After the show, the band went to a party held by Ahmet Ertegun to present gold records for Houses of the Holy.

This final night was also the final performance in this 1973 North American tour.

1973 29 July Jimmy Page/Led Zeppelin - New York, NY at Madison Square Garden
1973 Led Zeppelin at MSG - Mike Quashie lights Bonzo's fire

Led Zeppelin - New York 1973 - Houses of the Holy Gold Album Award.
 

Frank Godiva

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Hendrix best friend

Mike Quashie "performed with Led Zeppelin, was a constant companion to Lou Reed and became known, with a claim as quietly unchallenged as his title of Limbo King, as Jimi Hendrix's best friend." New York Times, September 27, 2003 When they met, Jimi Hendrix was performing with Curtis Knight and the Squires and Trinidadian Mike Quashie was headlining at the African Room, drawing celebrity admirers with his rocking voodoo performance. Among the first to recognize Hendrix's talent, Mike invited Jimi to visit him in Greenwich Village and offered a place to stay whenever needed. When Jimi began to make it big and needed a place to get away, he hid out at Mike's place. When he left for the Isle of Wight, Jimi left two trunks full of his personal belongings in the front room, the room set aside for his use. The foloowing 5 lots offered here are among the last.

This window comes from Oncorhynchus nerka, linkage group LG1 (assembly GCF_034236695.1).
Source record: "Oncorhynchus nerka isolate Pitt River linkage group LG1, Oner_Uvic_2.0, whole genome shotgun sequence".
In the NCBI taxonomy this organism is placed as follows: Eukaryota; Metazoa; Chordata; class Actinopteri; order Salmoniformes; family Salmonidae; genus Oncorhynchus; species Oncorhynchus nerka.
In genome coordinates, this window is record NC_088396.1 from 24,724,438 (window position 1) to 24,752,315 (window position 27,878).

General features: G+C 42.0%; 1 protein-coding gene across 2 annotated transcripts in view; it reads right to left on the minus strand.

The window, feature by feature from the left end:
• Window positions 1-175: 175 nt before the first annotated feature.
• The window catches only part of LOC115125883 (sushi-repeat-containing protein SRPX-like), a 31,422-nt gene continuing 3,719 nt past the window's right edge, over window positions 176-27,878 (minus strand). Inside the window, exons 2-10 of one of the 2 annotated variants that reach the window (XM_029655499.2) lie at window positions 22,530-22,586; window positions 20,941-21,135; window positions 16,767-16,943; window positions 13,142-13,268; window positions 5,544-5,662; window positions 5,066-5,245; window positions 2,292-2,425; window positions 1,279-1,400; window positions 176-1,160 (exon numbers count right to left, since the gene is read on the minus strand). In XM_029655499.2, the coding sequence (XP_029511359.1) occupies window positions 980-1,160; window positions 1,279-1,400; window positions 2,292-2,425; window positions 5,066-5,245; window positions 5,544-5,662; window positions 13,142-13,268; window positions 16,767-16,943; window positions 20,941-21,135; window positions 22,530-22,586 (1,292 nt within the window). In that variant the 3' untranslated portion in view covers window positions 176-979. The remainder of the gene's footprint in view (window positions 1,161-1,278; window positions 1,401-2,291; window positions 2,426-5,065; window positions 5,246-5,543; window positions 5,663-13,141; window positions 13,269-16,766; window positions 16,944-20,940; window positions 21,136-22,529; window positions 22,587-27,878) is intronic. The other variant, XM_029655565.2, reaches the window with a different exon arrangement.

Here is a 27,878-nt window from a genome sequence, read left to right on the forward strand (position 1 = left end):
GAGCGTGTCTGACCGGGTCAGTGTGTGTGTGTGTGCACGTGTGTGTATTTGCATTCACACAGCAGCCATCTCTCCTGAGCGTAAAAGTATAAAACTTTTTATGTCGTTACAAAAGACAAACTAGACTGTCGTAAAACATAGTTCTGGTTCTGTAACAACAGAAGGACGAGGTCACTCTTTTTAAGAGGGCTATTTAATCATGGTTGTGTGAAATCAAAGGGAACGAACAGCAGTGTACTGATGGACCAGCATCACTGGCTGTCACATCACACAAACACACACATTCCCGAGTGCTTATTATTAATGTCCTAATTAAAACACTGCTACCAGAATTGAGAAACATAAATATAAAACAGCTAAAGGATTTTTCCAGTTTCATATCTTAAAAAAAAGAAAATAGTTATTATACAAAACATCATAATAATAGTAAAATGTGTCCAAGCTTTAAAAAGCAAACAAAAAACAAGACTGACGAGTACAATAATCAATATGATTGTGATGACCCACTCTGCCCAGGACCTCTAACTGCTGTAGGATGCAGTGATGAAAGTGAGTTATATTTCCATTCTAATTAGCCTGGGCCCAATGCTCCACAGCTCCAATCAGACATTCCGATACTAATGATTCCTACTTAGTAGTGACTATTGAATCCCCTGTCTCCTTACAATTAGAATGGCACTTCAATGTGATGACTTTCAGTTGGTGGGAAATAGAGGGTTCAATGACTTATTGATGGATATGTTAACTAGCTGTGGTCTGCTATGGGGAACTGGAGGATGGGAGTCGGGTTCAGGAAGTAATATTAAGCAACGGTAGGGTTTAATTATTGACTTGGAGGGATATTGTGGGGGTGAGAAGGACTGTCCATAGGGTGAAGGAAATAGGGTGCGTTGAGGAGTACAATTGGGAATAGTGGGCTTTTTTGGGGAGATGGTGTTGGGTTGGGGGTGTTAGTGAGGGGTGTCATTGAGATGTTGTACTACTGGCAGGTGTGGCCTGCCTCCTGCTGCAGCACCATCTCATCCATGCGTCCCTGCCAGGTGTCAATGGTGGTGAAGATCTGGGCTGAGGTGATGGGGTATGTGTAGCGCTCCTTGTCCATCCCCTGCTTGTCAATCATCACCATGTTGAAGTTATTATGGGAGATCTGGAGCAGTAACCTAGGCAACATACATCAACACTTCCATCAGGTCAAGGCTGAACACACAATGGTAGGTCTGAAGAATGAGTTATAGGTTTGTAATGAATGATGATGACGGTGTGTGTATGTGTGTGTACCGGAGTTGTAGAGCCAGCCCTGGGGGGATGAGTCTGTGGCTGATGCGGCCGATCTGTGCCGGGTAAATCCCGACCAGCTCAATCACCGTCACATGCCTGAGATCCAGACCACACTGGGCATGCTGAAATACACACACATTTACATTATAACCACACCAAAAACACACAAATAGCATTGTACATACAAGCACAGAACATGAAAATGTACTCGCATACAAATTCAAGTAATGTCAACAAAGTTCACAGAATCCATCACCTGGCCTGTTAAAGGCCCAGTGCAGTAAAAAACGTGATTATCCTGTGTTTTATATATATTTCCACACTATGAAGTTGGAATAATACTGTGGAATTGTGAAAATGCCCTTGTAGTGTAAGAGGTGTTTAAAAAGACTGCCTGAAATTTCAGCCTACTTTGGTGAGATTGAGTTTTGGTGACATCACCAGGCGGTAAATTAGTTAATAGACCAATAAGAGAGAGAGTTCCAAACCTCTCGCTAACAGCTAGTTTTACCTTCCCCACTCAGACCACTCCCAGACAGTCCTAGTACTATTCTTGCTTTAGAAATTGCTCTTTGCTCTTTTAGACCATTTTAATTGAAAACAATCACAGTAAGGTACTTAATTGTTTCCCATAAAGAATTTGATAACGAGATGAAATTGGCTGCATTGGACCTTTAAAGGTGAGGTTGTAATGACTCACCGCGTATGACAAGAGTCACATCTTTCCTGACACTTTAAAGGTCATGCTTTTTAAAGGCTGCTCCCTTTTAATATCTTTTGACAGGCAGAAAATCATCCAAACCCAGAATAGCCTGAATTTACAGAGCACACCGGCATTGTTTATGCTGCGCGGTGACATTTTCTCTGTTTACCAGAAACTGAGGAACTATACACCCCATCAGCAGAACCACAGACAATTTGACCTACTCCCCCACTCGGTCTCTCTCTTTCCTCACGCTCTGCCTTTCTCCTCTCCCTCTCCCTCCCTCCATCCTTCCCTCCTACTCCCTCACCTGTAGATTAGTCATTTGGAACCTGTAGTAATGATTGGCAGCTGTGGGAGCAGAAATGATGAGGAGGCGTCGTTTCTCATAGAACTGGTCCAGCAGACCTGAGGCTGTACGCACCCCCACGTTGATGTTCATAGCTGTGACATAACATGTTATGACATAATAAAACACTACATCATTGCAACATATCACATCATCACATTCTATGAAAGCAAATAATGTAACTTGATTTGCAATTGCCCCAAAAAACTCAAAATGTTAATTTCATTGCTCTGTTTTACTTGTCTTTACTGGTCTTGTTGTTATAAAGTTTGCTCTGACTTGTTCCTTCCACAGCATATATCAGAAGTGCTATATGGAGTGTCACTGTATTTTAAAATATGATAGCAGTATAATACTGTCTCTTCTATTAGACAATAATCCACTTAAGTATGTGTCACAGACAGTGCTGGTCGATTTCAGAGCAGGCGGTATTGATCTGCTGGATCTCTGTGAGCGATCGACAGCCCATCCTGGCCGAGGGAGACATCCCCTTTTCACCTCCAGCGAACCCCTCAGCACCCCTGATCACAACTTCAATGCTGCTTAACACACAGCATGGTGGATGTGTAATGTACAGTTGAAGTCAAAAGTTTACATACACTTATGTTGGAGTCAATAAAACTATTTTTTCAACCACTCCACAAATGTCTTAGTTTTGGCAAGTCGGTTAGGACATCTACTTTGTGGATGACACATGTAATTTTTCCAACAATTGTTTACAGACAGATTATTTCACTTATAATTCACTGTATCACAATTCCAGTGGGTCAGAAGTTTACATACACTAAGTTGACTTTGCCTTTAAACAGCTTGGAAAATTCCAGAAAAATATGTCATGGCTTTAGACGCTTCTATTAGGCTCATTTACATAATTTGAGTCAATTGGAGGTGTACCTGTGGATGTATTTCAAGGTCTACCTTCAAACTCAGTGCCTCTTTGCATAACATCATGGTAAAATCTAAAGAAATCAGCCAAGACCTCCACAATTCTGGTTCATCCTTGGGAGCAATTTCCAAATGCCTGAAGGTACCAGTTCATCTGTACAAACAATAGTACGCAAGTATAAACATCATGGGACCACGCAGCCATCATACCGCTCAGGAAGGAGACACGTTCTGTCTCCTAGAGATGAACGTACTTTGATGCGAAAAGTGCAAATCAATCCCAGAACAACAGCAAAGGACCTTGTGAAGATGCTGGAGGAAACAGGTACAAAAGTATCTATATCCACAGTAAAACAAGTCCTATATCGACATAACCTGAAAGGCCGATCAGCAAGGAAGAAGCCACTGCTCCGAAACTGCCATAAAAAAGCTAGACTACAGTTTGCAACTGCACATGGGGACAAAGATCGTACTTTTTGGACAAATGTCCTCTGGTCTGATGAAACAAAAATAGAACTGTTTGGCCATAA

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DFO thread on Buddy’s “managerial style” and infamous bus tapes:
 

Porgie66